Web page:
You know how to handle the cold season, but is winter tree care on your radar?
By this point in the winter season, many of us feel like we’ve got it all figured out. We’ve worked out the snow removal kinks, have all our firewood in, and know how to keep our family and animals cozy and safe. But what about winter tree care? Has that crossed your mind?
If you’re like most people, unless you’re dealing with broken limbs, probably not.
So, what does winter tree care involve? Thankfully, there’s not much to it, but these few key points are important.
The first consideration for roots is insulation. In the Sandpoint area, this is usually not a problem. We get enough snow to insulate roots from cold temperatures. However, it’s still not a bad idea to mulch around the base of your trees for added protection. After the snow melts, get ready for next winter by spreading a two-to-four-inch layer of mulch around the base of your tree, under the canopy. Just be sure to keep mulch away from the trunk.
The other consideration for roots that is an issue in Sandpoint is the use of road salt. This can cause discoloration of foliage in evergreens and bark dieback in all trees. In the long term, it can lead to systemic issues caused by the preponderance of salt in the soil. Several options exist to remediate this issue:
- Use calcium chloride instead of sodium chloride. It’s more expensive but less harmful to plants. And when you consider the cost of a hazard tree removal, it may be more cost effective in the end.
- Furthermore, you can mix your road salt with sand for added traction and to lessen the amount of salt used.
- Extra watering of roadside trees can dilute the amount of salt present on the trees and in the soil.
- Finally, apply gypsum in late fall, before snow comes, to protect roots.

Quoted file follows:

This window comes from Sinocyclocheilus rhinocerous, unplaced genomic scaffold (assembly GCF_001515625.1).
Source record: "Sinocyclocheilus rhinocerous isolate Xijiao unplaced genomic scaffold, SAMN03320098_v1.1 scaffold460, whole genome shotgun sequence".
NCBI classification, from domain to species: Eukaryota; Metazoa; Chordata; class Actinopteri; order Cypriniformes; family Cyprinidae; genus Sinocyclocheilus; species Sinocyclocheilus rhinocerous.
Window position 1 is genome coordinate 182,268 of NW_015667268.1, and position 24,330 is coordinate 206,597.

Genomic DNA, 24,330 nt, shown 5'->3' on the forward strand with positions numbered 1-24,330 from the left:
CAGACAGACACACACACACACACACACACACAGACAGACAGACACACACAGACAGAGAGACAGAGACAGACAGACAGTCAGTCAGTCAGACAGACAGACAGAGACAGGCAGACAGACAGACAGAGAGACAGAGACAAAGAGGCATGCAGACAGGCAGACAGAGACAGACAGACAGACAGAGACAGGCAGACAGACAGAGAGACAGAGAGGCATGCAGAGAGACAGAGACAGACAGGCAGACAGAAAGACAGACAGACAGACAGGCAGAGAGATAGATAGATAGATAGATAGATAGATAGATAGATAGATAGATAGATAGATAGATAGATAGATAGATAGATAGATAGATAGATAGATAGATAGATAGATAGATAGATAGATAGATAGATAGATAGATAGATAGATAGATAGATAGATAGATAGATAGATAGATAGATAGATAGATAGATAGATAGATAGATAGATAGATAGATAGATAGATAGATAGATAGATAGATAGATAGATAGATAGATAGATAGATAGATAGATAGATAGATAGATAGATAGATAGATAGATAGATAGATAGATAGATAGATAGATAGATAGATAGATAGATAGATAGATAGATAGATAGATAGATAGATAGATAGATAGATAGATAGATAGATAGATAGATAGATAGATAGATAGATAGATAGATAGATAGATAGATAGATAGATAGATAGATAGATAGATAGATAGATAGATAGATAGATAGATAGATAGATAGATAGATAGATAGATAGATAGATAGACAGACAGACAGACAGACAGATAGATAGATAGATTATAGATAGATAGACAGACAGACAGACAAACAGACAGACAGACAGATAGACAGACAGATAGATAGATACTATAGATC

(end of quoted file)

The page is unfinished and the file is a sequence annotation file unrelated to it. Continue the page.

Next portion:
Especially on young trees, thin bark is a vulnerability. Deer can do damage by rubbing their antlers on the trunk. Rodents can tunnel through the snow and chew the bark. And even temperature swings can do damage, warming the trunk on a sunny day, only to freeze hard at night, damaging a vascular system that got excited about spring. An easy winter tree care solution to these problems is to wrap the trunks—from the base to the lowest branches—with plastic tree guard. This is especially important for young maple, ash, linden, locust, dogwood, cherry, birch, and crabapple trees.
The best protection for branches is maintenance pruning. This ensures that broken and diseased branches are removed before the snow does it for you. At this point in the season, though, proactive care can include gently removing snow from drooping branches to prevent them from breaking. Do this with a broom rather than by shaking the limb so as not to harm the branch. Also, try to keep from piling snow against your tree, trapping low branches in the process. And finally, if you notice ice covering your tree, leave it. Let it melt and then inspect for damage. Trying to remove ice yourself will likely cause more harm.
With these few tips in mind, your tree should easily weather the winter. Come spring, if you notice any damage from the cold season, call us. We’re happy to assess your tree’s health and suggest any corrective action it might require.